Other composite-related facilities include a large Wadkin router able to cut honeycomb core profiles from 8 ft by 4 ft (2.4 m by 1.2 m) sheet, a cleanroom, a test laboratory and walk-in freezers for storing prepreg and other materials. The test lab has a range of equipment including a climbing drum peel tester and A-scan ultrasonic non-destructive tester (NDT). Currently Elford is looking into the possibility of adding an NDT system based on a hand-held thermal scanner in which multiple transmitting elements are scanned sequentially to produce a thermal ‘picture’ – virtually a real-time C-scan. He is consulting with the UK's NDT Centre at Cardiff, Wales, and the National Composites Network (NCN) over this technology.

Also being considered is a modular cleanroom to extend and upgrade the present facility. This would be transferable as required to new premises, a significant consideration given that the company hopes to move to new, larger premises at nearby Bournemouth or Southampton Airport in a few years time to allow for organic growth.

As well as investing in equipment and facilities, the company is expanding its skills base. Some 20 shop floor operatives to date have undertaken a composites repair course involving a combination of four two-days spells of theoretical training at college and structured on-the-job training at base. At Beagle's behest, Yeovil College has designed the course virtually around the headings in the relevant portion of the Boeing structural repair manual (SRM), the ‘bible’ for repairs to Boeing parts, of which Christchurch sees a copious flow. A sign that the course has already earned peer respect is that it has since been incorporated into a 13-module course on composites offered by training provider Dark Matter Composites Ltd.

Nor is research and development neglected. One current preoccupation for Andy Elford is a new proprietary tooling material that is ceramic based and able to be heated to above 900°C. The material sets very hard and with an excellent fine-grain surface finish so that it can be used for the high-temperature moulding of thermoplastic composite parts or for the superplastic forming of aluminium and titanium. Intriguingly, the material is set to a firm state from its pliable precursor by freezing it to -20° C, then post curing it to high temperature. After that it suffers negligible distortion during thermal curing cycles.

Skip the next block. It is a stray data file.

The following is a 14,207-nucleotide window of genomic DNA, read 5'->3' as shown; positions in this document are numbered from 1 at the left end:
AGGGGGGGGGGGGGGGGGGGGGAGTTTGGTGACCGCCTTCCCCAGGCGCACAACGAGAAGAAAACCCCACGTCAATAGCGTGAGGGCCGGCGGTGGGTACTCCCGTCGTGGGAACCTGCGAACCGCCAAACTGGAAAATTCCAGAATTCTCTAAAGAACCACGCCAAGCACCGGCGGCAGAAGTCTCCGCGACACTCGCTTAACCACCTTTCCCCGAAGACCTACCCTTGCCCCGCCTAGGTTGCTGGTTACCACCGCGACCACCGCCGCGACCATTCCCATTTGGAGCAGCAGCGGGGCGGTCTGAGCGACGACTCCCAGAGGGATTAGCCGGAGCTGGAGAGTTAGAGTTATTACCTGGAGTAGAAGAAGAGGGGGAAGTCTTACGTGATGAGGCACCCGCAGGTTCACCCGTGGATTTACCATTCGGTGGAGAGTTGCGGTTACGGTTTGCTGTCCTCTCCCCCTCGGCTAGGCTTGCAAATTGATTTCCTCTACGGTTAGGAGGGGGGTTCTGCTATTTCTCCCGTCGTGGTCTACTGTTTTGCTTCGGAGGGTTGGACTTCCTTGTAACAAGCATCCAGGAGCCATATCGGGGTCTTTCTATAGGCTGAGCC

Elford believes that these properties, along with the fact that the material is highly affordable, make it ideal as a ‘quick’ tooling medium where there is a requirement for series production of parts cured at high temperatures. Items typically up to 1 m2 surface area would be moulded over the tool and then cured in an oven or by using heaters integral to the tool itself. Parts produced in this way could constitute a useful path into the composites fabrication field.

Just as many of the repairs carried out by the company are on parts that owners are loath to scrap because they have been out of production for some time, Beagle Aerospace sees a niche for itself in producing such parts as new for spares suppliers and operator spares stocks. Existing customers including spares stockists, Tier 1 and Tier 2 aerospace contractors, the MRO organisations of armed forces, airlines and other aircraft operators would, the company is convinced, welcome such a capability, but new customers would be attracted too. As with other aspects of its strategy, Beagle intends to manage its transition from repairer to repairer and fabricator progressively.

“It's a case of evolution not revolution,” Rob Ludford emphasises.

Another evolutionary step can be made by producing in reinforced plastic items that were previously produced in metal. Ludford believes there is a potentially lucrative market for reduced-weight substitute parts (cargo doors, fairings etc) as airframers seek every opportunity for weight reduction. Starting with relatively flat, planar items like flight control surfaces, the company intends to build up to more complex items, typically of metal and composite construction, such as nacelle parts and thrust reversers.

In progress

Meanwhile, back in the present, a tour of the shop floor at Christchurch revealed further examples of Beagle's current composites workload.

On the day in question, a number of composite tailplanes from combat aircraft were in for refurbishment. Inspection after paint stripping showed the need for repairs to surface and leading edge damage, replacement of tips and overhaul of the mechanical bearings that attach the tailplane to the aircraft. In terms of the latter, removal of the metal bearings from the composite structure tends to damage the laminate which then has to be made good. A technician noted that if the original manufacturer were to include a piece of release film below the bearing, damage and cost would be avoided!